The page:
“Except for his earliest work, the art of Ken Hruby cannot be analyzed solely in formal terms. Its in-your-face political message obliterates other considerations. Make no mistake, his messags is a valid one, deeply felt and generated by his own life. … The message is about war, its costs and its ironies.” – Marty Carlock, Sculpture, April 2002.
“His art grows out of his experiences as an infantry officer in Korea and Vietnam — and out of pondering the relationship between soldier and society. Most Vietnam art is angry venting: Hruby’s is full of ambiguity, irony, even wit, and that opens it up to all of us who didn’t go to war… Hruby makes poetry, not propaganda. His new poem is an epic. But like most of his work, it is marked by an elegant economy…” – Christine Temin, Boston Globe, November 2, 1997.
“Now that his memories of Vietnam are older than he was when he served there, he can relate to both the gray of the crutches and the youthful spirit piercing that monochrome exterior. In middle age, Hruby has become more than a “Vietnam artist.” He is a poet of the human condition.” – Joanne Silver, Boston Herald, November 14, 1997.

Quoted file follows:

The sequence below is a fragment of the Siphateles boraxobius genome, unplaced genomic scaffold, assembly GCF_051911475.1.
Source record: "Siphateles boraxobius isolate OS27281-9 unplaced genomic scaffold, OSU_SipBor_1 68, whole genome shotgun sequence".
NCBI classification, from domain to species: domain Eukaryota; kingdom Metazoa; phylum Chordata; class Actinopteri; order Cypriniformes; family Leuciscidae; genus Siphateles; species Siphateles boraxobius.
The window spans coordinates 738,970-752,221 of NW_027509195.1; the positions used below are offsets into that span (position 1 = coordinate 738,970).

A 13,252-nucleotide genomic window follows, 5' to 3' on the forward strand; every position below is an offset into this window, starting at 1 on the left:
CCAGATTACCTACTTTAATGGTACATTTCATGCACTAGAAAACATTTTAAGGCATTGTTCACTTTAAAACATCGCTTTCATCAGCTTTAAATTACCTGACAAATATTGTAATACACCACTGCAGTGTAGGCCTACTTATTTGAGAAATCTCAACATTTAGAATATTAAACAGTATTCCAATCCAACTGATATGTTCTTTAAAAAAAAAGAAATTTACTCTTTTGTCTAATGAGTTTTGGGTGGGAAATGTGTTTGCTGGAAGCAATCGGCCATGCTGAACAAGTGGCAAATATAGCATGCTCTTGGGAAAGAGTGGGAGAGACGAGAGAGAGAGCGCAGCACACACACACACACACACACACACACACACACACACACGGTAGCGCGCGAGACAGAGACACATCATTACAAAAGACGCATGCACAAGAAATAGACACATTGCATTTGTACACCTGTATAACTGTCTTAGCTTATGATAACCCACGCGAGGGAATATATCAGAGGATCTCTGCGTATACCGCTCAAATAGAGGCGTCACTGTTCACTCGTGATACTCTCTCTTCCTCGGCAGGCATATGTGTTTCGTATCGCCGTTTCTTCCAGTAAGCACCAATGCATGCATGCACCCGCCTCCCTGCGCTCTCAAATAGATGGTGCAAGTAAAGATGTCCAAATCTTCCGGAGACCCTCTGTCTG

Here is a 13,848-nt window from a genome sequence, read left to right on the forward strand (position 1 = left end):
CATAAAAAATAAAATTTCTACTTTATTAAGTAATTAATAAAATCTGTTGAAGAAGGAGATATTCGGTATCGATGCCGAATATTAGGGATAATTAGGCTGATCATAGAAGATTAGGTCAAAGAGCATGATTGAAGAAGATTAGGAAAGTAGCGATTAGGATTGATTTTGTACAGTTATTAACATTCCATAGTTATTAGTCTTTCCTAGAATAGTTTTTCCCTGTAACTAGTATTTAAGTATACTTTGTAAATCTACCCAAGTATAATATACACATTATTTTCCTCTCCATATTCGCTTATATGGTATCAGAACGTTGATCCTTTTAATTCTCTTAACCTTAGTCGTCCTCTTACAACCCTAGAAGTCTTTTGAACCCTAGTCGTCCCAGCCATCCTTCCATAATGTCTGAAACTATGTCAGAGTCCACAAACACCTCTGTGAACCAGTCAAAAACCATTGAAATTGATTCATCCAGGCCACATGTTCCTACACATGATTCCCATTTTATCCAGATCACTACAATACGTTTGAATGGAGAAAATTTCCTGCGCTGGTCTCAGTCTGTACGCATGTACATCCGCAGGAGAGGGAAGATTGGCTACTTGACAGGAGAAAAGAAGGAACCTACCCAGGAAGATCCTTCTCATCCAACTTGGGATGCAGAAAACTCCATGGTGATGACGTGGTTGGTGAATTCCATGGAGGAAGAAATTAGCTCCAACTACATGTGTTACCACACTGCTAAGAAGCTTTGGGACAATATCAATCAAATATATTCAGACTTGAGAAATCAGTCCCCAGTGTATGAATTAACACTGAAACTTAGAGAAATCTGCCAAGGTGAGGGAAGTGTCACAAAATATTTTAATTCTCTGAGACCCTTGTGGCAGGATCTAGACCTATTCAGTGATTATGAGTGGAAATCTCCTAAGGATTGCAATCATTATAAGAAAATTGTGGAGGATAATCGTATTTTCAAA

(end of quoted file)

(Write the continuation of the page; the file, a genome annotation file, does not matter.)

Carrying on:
“To create a work of art that consciously addresses the personal and political impacts of war, or any large-scale political phenomenon, is to run the risk of heavy-handed moralism, self-absorbtion or unbearable self-conscious symbolism. … But thankfully, Ken Hruby, who has made a career as an artist by exploring the experiences of his career as soldier in Korea and Vietnam, has had the good sense to avoid the pitfalls of the typical political artist…Minefields of Memory,” Hruby’s 1997 work is about memory and minefields. But freed from its political context, “Minefields of Memory” becomes an exploration of the very tenuousness of our human existence. More importantly, perhaps, Hruby’s installation is complex, layered and conveys a meditative , beauty at odds with the nature of the inspiration. ” – James Hoff, Hampshire Gazette, March 21, 2002.